If you plan to seek business funding from angel investors or go public in the future, a corporation may be the most suitable business structure. This type of entity is legally separate from its owners and can enter agreements, pay taxes, assume liability, and own property. The different types of corporations include:
- C corporation. This type of corporation pays taxes as a separate entity. The corporation owners also pay taxes personally on the profits they earn.
- S corporation. S corps are pass-through entities and are not subject to double taxation like C corps. The shareholder limit for S corps is 100.
- Nonprofit. This type of corporation includes charities, homeowners’ associations, and labor unions. Nonprofits are tax-exempt.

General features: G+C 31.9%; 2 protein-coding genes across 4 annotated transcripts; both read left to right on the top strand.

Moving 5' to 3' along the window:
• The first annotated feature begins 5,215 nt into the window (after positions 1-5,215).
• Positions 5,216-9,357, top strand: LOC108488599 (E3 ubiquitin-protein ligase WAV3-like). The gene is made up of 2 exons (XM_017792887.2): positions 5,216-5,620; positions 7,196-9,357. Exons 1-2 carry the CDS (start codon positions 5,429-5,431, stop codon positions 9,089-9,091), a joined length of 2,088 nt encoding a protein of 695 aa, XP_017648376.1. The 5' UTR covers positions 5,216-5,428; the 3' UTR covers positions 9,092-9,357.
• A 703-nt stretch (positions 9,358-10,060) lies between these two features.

Meet the legal requirements for operating your business
Before you can legally start your business operations, you’ll need to meet several local, federal, and state requirements.
Limited Liability Companies need to create an operating agreement that includes the following:
- Each member’s ownership share.
- Voting rights and responsibilities of each member.
- Members’ responsibilities and duties.
- Procedures for holding meetings.
- Members’ capital contributions.
- Procedures for profit and loss distributions among members.
- Procedures for transferring members’ interest in the event of a buyout or death.
- The company’s dissolution provisions.
Check your state’s requirements for operating agreements to make sure that you include the correct information.
Articles of incorporation
Corporations need to create and file articles of incorporation through the Secretary of State before starting their business operations. Articles of incorporation include the following information: